“At our own birth, the child of Christmas is born in us. He is our spiritual potential. But we have to let that birth find its fulfillment in a life that rises above the ordinary. You might say that we have to keep the promise of that child alive in us always. Christmas is a reminder that the child is always being born, always in the manger, and always being welcomed.” Thomas Moore in The Soul Of Christmas
Best wishes for a a blessed, merry and meaningful Christmas!
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In today's gospel from Luke, we read about the Annunciation. The angel Gabriel appears before Mary and gives her life changing news. She will bear the Son of God.
A striking line from this gospel reads: "But she was greatly troubled at what was said
and pondered what sort of greeting this might be."
When we receive a message from God, it can be frightening. This is especially so when we think that what is told or asked just can't happen. By the end of this reading Mary responds "Behold, I am the handmaid of the Lord. May it be done to me according to your word."
Could you respond the same way? I think many of us might respond "No." The availability of Mary to respond generously to God's call is what makes her such an important model of the Christian life.
How can you respond generously? Jesus is coming. We have waited all this time, and Christmas is almost here. What can you do to better listen to and respond to the call Jesus gives to you?
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“He will be called John." What, you are not naming your son Zechariah after his father?
“So they made signs, asking his father what he wished him to be called.” You, too, say he is to be called John? And now all of a sudden you can speak? “Then fear came upon all their neighbors, ‘What, then, will this child be? For surely the hand of the Lord was with him.’” Surprise! Astonishment! The unexpected can happen. Things change.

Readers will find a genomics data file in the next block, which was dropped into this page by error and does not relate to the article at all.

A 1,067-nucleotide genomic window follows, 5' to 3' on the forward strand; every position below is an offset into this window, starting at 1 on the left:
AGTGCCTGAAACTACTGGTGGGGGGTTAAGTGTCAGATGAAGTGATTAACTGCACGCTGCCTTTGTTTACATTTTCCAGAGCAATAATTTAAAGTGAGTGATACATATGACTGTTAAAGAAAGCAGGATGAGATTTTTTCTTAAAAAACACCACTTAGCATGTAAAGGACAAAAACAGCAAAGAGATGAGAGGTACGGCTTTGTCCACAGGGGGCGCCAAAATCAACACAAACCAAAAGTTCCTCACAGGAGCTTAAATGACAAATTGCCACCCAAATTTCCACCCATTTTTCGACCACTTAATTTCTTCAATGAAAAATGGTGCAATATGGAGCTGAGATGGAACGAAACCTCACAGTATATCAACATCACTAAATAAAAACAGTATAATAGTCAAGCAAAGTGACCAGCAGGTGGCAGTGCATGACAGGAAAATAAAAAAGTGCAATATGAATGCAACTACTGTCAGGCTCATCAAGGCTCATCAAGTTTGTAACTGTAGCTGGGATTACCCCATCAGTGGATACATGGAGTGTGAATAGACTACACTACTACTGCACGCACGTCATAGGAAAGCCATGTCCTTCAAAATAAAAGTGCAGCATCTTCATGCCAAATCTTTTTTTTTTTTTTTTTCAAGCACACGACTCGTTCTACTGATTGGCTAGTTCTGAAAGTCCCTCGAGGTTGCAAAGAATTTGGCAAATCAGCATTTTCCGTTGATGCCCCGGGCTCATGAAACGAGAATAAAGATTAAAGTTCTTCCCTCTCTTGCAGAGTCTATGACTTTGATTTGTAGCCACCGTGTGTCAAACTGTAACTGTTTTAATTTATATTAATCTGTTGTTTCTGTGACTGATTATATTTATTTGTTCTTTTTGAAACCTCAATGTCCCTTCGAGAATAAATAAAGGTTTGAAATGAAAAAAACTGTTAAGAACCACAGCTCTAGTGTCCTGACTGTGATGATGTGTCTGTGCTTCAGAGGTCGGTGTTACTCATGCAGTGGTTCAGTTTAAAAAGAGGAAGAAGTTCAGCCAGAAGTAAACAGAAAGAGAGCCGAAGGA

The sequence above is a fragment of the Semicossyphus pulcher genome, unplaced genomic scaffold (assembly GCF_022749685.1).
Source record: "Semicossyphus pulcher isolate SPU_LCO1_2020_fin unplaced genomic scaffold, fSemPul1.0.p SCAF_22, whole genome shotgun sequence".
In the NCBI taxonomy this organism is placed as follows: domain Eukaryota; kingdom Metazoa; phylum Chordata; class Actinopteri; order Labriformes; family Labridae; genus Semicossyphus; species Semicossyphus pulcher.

What change has taken place in you during these Advent days? Remain open to seeing the unexpected. Be surprised and astonished! Live in hope!
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Mary’s Magnificat is not just a model of prayer but a map for a way of life. In the canticle Mary gives thanks to God, praises God, acknowledges that God is just, and appreciates God’s role not only in her own life but in all of human history. What a great way to live life!
Today, pray the Magnificat. Sing out your praise to God. Give thanks for all you have. Work for justice. And appreciate God’s hand in all of life - past, present and future.
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“Blessed are you who believed that what was spoken to you by the Lord would be fulfilled." In accepting the will of God through the words of the angel , Mary is transformed from one of the voiceless to a prophet, from one of low stature to a woman of action.. She goes quickly to take care of her older cousin, Elizabeth, who is also pregnant, and the presence of the Spirit of God is evident when they meet.
How are you being transformed this Advent? How has God been revealing your purpose? Where are you being led to act?
Be aware of the Spirit’s presence in your interactions today. For nothing is impossible for and with God.